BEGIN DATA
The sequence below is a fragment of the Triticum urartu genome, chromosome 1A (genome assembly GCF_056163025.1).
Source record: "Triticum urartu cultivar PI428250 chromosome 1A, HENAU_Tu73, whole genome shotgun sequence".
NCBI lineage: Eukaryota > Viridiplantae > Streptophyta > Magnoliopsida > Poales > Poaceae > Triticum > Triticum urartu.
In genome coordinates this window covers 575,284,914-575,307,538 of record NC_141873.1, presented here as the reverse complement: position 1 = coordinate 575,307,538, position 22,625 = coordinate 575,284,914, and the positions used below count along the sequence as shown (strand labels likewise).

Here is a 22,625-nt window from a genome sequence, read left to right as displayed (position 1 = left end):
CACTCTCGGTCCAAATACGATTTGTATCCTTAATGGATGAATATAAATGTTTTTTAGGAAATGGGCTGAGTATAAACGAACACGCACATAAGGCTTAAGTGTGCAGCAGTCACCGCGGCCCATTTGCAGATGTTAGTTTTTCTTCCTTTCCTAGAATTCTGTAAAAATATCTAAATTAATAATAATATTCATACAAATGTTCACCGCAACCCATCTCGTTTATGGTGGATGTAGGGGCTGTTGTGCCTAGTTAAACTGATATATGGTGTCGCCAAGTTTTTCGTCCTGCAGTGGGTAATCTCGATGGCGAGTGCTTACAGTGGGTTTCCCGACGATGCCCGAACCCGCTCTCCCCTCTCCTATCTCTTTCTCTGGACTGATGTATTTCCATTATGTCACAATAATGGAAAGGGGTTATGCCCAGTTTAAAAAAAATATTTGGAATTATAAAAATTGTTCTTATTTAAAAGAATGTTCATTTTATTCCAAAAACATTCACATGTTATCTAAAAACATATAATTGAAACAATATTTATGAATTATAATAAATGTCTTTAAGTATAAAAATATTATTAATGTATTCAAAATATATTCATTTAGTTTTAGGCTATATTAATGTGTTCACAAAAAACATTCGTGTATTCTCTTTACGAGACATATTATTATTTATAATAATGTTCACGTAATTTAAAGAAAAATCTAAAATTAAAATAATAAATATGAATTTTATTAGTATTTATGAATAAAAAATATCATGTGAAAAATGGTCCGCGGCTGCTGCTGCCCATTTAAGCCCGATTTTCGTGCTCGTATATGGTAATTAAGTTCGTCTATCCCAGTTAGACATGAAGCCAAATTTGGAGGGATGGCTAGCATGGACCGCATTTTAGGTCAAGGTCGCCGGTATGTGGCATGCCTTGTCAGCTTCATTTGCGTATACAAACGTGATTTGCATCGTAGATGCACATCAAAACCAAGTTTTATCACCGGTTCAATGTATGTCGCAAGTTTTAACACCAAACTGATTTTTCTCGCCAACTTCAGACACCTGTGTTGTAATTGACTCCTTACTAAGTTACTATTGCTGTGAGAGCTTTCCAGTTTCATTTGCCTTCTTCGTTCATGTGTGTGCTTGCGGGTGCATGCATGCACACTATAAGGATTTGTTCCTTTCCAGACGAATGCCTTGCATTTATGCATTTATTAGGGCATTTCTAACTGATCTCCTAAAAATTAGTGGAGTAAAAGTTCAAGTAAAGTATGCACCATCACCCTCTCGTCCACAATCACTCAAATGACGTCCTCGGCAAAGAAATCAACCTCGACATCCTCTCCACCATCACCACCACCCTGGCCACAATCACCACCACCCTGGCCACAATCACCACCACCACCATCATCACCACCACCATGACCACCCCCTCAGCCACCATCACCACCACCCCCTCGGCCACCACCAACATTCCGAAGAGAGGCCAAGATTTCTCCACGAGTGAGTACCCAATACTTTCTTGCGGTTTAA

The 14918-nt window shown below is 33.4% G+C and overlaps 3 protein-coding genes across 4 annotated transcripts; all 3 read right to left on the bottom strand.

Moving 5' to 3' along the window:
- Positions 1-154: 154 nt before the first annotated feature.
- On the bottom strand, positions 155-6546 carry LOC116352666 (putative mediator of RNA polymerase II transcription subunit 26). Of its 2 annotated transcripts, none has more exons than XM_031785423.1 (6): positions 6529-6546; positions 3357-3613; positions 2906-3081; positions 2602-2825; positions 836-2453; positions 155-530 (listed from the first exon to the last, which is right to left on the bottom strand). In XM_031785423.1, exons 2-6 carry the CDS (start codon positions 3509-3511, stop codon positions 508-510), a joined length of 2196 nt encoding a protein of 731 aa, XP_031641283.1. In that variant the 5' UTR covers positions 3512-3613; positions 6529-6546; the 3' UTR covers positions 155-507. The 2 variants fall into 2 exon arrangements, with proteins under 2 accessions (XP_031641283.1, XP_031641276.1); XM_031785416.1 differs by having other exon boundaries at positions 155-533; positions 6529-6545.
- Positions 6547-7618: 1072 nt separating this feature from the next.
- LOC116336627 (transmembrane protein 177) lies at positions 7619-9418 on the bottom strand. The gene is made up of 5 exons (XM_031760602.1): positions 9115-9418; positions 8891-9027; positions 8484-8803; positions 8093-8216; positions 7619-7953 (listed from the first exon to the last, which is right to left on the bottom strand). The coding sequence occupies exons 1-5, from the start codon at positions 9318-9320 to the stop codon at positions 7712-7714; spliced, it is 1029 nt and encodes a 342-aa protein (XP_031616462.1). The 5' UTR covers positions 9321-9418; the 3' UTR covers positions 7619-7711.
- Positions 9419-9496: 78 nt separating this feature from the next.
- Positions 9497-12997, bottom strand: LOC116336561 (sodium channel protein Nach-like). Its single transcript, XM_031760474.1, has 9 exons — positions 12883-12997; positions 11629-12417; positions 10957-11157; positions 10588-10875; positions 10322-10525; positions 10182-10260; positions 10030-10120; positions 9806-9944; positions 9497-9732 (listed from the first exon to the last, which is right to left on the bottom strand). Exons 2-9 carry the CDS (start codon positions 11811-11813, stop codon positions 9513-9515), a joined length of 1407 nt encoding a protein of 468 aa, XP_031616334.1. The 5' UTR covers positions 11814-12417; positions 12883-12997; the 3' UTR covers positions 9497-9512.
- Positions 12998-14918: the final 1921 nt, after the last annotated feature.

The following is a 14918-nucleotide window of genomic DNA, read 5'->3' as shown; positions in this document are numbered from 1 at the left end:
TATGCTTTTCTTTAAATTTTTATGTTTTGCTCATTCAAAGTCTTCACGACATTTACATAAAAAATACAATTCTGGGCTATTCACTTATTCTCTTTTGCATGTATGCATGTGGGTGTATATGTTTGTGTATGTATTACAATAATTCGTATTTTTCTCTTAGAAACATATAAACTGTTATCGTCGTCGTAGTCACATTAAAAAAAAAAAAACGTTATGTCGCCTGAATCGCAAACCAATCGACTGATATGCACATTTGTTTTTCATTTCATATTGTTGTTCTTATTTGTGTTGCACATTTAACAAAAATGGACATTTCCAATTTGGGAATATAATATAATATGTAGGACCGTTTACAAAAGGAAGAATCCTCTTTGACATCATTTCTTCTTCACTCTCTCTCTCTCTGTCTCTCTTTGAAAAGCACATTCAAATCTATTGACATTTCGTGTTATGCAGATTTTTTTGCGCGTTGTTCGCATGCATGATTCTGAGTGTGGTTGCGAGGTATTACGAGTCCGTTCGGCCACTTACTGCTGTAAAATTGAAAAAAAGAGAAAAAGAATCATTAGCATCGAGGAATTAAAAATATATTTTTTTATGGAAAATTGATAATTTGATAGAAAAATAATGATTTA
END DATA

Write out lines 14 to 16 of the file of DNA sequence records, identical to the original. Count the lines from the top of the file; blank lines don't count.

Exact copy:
- Positions 9497-12997, bottom strand: LOC116336561 (sodium channel protein Nach-like). Its single transcript, XM_031760474.1, has 9 exons — positions 12883-12997; positions 11629-12417; positions 10957-11157; positions 10588-10875; positions 10322-10525; positions 10182-10260; positions 10030-10120; positions 9806-9944; positions 9497-9732 (listed from the first exon to the last, which is right to left on the bottom strand). Exons 2-9 carry the CDS (start codon positions 11811-11813, stop codon positions 9513-9515), a joined length of 1407 nt encoding a protein of 468 aa, XP_031616334.1. The 5' UTR covers positions 11814-12417; positions 12883-12997; the 3' UTR covers positions 9497-9512.
- Positions 12998-14918: the final 1921 nt, after the last annotated feature.

The following is a 14918-nucleotide window of genomic DNA, read 5'->3' as shown; positions in this document are numbered from 1 at the left end: